And what were YOU doing last night?
On a murky Monday evening in late October? I was at the Concert Hall as a guest of Prospectus at the 2nd of their Visions for Ireland series. Vision 1 was all about getting a bunch of leading movers and shakers and thinkers and leaders and visionaries (the normal kind they work with) into a room and having them engage with art in order to get them thinking. Last night, a similar bunch (plus me!) was invited to the Concert Hall to engage with music and then reflect on the following areas… in each group, a different musician began by playing and showing and opening up a little into the way of their world. This stimulated discussion in the groups, these are my notes taken on what was reported back:
- Protest: why do we not protest in Ireland? Is it because we have a sense of guilt? Is it because we feel complicit in what happened? This group, led by Sean Coughlan of Social Entrepreneurs Ireland, also added that there has to be something to disagree about in order to have protest. So it left me with the question and answer session in my head: Why do we have no protest in Ireland? Because there is no vision. I mean that on a macro scale.
- Leadership: this group was stimulated by David Brophy, the Principal Conductor of the RTE Concert Orchestra. A good man to talk about leadership and the polyphonic nature of leading people. Ciaran O’hOgartaigh (Dean of UCD Business School) mentioned something that stayed with me “people don’t remember you for what you said; they remember you for how you made them feel.” I really like that.
- Internationalism: this group was stimulated by the Zairean musician, Niwel Tsumbu. The group explored the ideas of how internationalism is about learning – whether it’s immigrants assimilating to our culture, or us as we learn to love the different people who bring a new richness to our culture.
- Tradition & Values: this group questioned whether we are more American or European? Discussed facets of our national tradition that it’d be great to lose – the lack of confidence, begrudgery, greed, acceptance of mediocrity. And ones that would be great to nurture such as ambition (not greed), respect, and courage. Sam Coulter-Smith, the Master of the Rotunda Hospital made a point that the vision of the hospital back when it was founded was to give state-of-the-art care to women having their babies… and that vision is still the same today. A good vision doesn’t change, no matter what technology, society, economy are doing.
- Creativity: can it be taught? No. It is inherent. You just need to show people how to remember. Unblock the impediments that education imposes.
- Performance: we as Irish people need to reach out for a goal. Rather like the US made it their mission to put a man on the moon… we need a big audacious achievable goal to reach for as a collective group of talented people. All it takes is courage, passion, enthusiasm, and optimism… and good leaders who can sell us on a vision. (I saw plenty of those qualities at the Web Summit last week… how come it’s there in spades, but is not prevalent across the whole economy?)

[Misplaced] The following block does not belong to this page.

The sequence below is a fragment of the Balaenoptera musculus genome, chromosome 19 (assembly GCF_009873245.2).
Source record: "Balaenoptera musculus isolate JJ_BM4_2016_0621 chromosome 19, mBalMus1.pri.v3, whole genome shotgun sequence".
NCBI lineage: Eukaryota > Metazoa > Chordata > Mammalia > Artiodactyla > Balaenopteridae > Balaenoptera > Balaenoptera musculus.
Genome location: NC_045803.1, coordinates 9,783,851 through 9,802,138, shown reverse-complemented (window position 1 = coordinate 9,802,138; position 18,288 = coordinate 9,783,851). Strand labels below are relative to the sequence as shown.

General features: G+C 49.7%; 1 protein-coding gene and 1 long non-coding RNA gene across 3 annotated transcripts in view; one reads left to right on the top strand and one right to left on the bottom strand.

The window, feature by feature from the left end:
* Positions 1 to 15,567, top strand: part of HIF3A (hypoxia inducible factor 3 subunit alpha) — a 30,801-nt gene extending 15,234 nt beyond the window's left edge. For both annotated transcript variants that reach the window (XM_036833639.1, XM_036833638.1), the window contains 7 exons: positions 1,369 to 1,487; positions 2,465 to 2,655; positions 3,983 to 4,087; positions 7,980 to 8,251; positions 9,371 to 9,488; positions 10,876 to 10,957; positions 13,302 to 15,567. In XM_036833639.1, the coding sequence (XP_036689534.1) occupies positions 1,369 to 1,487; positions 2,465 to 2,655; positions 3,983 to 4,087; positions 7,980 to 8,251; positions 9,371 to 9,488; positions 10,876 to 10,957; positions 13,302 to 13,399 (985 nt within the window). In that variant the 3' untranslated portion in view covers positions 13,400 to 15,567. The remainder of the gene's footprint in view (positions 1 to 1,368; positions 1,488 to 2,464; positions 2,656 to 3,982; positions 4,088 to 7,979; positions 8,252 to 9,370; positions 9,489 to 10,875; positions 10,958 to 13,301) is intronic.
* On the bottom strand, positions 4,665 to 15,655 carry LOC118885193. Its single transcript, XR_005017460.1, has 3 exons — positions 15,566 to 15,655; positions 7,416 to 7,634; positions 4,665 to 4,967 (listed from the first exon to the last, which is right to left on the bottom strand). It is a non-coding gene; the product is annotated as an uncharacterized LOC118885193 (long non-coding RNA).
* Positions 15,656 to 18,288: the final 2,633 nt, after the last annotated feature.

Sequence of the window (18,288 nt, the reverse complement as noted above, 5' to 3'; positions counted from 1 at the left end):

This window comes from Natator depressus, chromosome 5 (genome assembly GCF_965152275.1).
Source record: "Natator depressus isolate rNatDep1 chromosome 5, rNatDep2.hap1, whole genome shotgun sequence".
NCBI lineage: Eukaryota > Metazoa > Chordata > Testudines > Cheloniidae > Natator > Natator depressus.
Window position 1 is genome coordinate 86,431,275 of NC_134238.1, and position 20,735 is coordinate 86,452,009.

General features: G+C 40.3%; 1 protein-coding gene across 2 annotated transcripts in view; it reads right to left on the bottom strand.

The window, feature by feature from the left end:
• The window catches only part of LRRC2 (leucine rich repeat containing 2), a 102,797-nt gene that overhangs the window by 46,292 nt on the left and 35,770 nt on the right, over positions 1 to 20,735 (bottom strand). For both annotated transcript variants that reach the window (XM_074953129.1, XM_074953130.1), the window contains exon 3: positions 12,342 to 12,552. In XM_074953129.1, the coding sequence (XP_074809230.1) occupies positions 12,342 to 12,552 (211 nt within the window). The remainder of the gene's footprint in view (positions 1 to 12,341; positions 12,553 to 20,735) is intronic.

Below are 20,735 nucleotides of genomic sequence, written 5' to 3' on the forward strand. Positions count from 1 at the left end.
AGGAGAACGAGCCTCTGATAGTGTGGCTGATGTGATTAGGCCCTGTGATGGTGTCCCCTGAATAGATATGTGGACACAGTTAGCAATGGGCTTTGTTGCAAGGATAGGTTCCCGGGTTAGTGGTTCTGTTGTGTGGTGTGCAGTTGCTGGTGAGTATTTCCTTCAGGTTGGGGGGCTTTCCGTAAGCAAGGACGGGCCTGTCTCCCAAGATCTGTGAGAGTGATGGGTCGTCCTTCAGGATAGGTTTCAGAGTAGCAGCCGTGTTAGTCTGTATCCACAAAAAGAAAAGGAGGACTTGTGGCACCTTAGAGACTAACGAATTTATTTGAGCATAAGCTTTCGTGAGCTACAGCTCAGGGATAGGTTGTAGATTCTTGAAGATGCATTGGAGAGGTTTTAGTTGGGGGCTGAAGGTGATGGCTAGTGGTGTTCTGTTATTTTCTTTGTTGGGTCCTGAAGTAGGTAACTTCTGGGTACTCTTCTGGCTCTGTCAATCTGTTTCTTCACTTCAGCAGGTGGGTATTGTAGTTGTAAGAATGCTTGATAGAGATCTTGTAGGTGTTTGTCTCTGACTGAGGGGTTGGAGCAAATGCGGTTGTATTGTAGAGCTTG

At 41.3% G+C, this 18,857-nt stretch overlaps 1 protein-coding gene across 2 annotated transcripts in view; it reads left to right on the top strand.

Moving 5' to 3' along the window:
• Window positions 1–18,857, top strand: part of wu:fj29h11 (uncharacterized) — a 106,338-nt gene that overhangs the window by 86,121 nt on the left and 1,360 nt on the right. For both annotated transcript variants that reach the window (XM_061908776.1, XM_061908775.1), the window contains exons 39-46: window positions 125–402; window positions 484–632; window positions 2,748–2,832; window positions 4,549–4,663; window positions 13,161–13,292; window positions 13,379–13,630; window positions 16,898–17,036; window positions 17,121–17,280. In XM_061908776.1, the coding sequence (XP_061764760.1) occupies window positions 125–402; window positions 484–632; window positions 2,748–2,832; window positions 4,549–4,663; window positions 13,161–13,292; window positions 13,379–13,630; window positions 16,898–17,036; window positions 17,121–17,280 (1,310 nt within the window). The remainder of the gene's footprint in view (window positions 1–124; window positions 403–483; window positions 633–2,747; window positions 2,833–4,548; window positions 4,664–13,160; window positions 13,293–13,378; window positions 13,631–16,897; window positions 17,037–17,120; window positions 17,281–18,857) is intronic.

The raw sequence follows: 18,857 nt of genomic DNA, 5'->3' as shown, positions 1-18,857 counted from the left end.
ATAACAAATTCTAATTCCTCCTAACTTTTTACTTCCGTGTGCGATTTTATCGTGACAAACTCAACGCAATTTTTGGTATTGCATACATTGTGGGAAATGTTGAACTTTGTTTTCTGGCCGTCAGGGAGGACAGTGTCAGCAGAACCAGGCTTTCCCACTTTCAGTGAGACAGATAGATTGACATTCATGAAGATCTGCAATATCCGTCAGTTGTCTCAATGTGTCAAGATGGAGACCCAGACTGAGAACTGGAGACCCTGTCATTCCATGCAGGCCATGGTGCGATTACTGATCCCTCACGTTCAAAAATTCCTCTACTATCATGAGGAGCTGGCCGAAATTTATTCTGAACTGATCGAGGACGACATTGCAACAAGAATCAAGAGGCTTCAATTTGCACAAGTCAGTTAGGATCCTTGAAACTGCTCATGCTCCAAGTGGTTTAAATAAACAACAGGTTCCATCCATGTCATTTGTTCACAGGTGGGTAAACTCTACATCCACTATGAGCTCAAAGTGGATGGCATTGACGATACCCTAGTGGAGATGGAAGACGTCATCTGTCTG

- Technology - and finally, the group I was in. We had David Collier as our musician and he showed us a version of an app he’s working on that can be used in your headphones when you’re walking… the tempo speeds up when you do, and it brings in outside sounds that can be added to the soundscape… brought to mind Stephen O’Leary’s talk at DWS last week about using social media software to search for new product development requests… someone had asked for windscreen wipers that wipe in time to your tunes… well David is on to something here, with his app that plays in time to your groove… We talked a lot about education and the need for the curriculum to catch up with real life. This is something that is being discussed and explored at all levels of our community – it was a hot topic at DWS last week, and I’m hearing it everywhere.
At the Lord Mayor’s tea event the other week (my – haven’t I been around lately!) – it was discussed that Dublin has no CTO, no person or group of people who are responsibility for technology, and yet we have aspirations to be World Class for Digital Technology. It was also discussed about the difference between digital natives and digital immigrants…the view there (and I would subscribe to this) is that you can’t take everyone with you – if you try to come up with a digital policy for Dublin that will appeal to all: from people like you and me… right down to my mother who hasn’t got a mobile phone, doesn’t want one, and has no wish for an email address… then you’re going to have a watered down policy that does nothing for nobody.
In the technology group last night the general consensus was that we must bring everyone with us… even the ones who haven’t made the Saorview switch yet! This is at odds with what we reported back – ie. to be bold. To take bold steps in the area of technology and to have vision.
My vision is this: put a few people in charge who know what they’re doing. Give them some budget. Most importantly, give them a purpose, and then let them at it.
Whoever was in charge of Ballyfermot College back in the 1990′s who put some great animation teachers in did just this – everyone still talks about the classes of 1990′s who have themselves created hugely successful animation companies who employ lots of people and compete on a world stage. The decision to have a low corporate tax rate was another one. Even the man who came up with the idea to plant daffodils all the way from the airport on those grassy verges into town.. these are all little flickers of greatness whose legacy stands to us today.